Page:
Moving from data to analytics and insights

The best path to data-driven insights is to start with a small project, learn from your mistakes and continue to refine the process until it reaches near perfection

Today, many organisations are trying to move towards data-driven insights, but the biggest obstacle is not access to the technology, but compiling the data and then analysing it in a way that will provide employees with insights to help them make smarter day-to-day decisions.

In the recent The State of Salesforce Report, 76% of companies said poor data integration and data quality processes continue to be the biggest barriers to deriving business insights from data. Despite these hurdles, most organisations understand the importance of data-driven insights and continue to invest in this area.

For the last two years, more than two-thirds of companies reported that they are planning to increase their investment in analytics. Consistent budget growth signals that companies are continuing to experiment with ways to get more out of their expanding collections of data.

The best path to data-driven insights is to start with a small project, learn from your mistakes and continue to refine the process until it reaches near perfection. From there, you can start to expand the project or move to other ones.

Three steps to a productive analytics project

1.Be predictive. Be very clear and decide on the project’s desired outcome. Without a specific problem or goal to focus the project, knowing when to stop researching becomes very challenging.

2.Be precise. Determine how analytics will solve the problem. This helps decide what data is required and which questions need to be asked of the data. It is important to ensure you only collect quality data by constraining and standardising data input, integrating the right data (as opposed to the most data) and find ways to keep it up-to-date.

3.Be prescriptive. After analysing, identify specific employee behaviours that will help achieve business outcomes.

However, even those companies that feel confident in their analytical skills and visualization tools wrestle with the task of assembling and cleaning data used for reporting.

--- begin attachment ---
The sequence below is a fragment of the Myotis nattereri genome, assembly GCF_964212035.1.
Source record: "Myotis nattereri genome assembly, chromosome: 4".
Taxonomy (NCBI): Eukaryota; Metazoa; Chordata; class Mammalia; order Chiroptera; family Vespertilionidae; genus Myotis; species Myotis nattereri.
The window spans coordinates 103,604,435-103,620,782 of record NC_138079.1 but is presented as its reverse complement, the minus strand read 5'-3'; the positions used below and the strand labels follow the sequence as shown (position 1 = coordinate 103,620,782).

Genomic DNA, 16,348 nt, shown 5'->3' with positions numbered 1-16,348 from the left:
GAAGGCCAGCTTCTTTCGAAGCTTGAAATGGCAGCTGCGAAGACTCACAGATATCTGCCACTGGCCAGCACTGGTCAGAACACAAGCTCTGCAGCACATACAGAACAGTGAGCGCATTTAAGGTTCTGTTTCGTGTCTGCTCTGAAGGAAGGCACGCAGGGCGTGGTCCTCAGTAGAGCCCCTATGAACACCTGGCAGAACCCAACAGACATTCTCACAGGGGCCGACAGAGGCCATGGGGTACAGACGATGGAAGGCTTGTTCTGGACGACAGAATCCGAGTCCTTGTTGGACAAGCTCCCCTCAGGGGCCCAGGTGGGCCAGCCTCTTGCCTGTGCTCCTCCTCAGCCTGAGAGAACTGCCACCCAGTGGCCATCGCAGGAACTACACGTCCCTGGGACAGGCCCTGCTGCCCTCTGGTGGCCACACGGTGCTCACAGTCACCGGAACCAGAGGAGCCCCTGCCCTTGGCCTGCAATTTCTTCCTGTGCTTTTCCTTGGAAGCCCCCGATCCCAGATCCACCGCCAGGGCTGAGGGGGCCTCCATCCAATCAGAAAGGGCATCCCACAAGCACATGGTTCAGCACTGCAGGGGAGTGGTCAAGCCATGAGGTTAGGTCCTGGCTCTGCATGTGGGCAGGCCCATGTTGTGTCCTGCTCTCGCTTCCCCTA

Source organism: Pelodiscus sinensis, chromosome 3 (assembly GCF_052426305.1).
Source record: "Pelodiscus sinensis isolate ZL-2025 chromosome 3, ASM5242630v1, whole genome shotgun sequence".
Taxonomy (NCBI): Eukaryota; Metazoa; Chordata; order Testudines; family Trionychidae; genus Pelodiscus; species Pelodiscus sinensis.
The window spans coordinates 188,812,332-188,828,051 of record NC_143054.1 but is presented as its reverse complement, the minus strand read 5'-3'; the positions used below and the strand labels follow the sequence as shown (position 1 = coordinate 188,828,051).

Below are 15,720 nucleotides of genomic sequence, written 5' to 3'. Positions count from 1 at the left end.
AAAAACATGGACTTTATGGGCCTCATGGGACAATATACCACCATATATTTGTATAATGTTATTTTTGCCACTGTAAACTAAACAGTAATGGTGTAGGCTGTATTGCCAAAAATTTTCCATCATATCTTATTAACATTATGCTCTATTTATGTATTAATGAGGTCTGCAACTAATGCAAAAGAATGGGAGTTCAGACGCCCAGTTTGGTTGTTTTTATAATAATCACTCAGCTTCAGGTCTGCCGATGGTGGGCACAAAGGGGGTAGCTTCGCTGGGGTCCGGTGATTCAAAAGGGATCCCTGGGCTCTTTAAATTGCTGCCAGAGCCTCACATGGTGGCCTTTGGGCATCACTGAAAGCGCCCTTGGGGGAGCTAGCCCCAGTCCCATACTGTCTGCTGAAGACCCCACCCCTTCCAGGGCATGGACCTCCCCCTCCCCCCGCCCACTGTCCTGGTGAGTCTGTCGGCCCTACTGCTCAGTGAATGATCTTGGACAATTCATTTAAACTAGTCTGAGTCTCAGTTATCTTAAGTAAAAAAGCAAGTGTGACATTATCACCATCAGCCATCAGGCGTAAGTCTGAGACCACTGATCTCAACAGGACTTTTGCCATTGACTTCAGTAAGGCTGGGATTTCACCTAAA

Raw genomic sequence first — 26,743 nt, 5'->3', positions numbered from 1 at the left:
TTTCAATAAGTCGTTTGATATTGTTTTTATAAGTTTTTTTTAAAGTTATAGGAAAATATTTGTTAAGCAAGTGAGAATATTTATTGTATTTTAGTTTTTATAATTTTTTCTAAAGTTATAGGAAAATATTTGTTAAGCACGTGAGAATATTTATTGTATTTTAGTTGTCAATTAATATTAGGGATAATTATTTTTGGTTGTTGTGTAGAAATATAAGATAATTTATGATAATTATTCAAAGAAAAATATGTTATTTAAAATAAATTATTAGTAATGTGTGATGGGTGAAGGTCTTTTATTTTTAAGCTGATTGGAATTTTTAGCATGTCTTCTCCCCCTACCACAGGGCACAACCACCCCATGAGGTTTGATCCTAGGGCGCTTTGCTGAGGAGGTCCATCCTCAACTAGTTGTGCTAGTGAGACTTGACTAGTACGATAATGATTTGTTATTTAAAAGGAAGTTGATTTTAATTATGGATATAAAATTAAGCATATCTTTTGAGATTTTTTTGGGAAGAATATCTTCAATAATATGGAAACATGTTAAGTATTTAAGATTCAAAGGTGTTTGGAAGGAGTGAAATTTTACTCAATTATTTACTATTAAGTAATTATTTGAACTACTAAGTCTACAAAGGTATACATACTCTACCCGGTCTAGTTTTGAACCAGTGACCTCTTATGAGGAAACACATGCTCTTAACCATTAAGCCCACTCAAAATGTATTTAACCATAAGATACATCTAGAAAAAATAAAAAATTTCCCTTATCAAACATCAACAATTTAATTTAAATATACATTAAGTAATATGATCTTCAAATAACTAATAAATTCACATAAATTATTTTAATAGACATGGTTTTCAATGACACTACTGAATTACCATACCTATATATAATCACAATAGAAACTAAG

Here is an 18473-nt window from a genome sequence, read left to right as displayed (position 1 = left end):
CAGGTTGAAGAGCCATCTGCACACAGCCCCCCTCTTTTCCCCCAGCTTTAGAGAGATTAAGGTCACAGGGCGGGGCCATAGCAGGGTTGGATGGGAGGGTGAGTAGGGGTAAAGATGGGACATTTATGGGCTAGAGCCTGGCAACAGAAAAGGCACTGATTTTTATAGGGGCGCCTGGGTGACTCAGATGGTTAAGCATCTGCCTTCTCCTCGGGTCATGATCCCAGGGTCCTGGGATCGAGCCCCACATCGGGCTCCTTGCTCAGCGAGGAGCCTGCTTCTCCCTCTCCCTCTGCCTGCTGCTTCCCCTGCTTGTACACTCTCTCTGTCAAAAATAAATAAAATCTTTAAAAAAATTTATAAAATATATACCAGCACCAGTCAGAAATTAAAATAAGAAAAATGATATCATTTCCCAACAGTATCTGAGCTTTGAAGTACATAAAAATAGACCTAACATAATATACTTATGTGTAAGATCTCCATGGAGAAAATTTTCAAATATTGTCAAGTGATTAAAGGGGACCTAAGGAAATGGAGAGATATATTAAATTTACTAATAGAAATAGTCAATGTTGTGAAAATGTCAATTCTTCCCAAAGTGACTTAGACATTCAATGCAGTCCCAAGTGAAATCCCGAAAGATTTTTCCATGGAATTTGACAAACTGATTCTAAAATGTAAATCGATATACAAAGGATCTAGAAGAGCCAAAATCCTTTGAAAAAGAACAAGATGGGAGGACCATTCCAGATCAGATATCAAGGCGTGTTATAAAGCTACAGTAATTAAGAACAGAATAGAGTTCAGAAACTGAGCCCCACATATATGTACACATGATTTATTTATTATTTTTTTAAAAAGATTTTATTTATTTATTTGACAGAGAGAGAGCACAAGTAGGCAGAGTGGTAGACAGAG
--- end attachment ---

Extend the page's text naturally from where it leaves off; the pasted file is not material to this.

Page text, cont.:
For most employees, reporting is not only a daily task, but often the most time-consuming activity. Clean, easily accessible data reduces the time it takes to produce reports, not only improving productivity and efficiency, but also increasing the impact of analytical data on a company’s business outcomes. That is why 58% of companies have prioritised defining and sharing best practices for analysing customer data.

Best practice tips for keeping data clean

Identify a data steward. Choose a specialist who defines and oversees policies, processes, and responsibilities for administering an organization’s data.

Perform a data assessment. Identify issues with the data in order to plan cleansing and enrichment strategies.

Standardize data fields. Ensure data fields have consistent definitions and formats across applications.

Enforce data hierarchies and relationships. Not all data has a flat, one-to-one relationship, so maintain affiliations and relationships between records.

Trap data entry errors. Manual data entry is highly error-prone, so capture errors at point of entry to preserve data quality.

More best practice tips can be found in The State of Salesforce Report.

Remember, analytics can come in all shapes and sizes. It’s not just a chart or a graph—it’s a story, a conversation, a collaboration. The best companies aren’t simply analysing data—they’re integrating different data sources to speed up their ability to mine huge datasets and uncover new insights. This allows them to arm their employees with recommended actions based on insights that help them make smarter day-to-day decisions, which has a positive impact on the bottom line.

Adam Bataran is senior director of analytics at Bluewolf .

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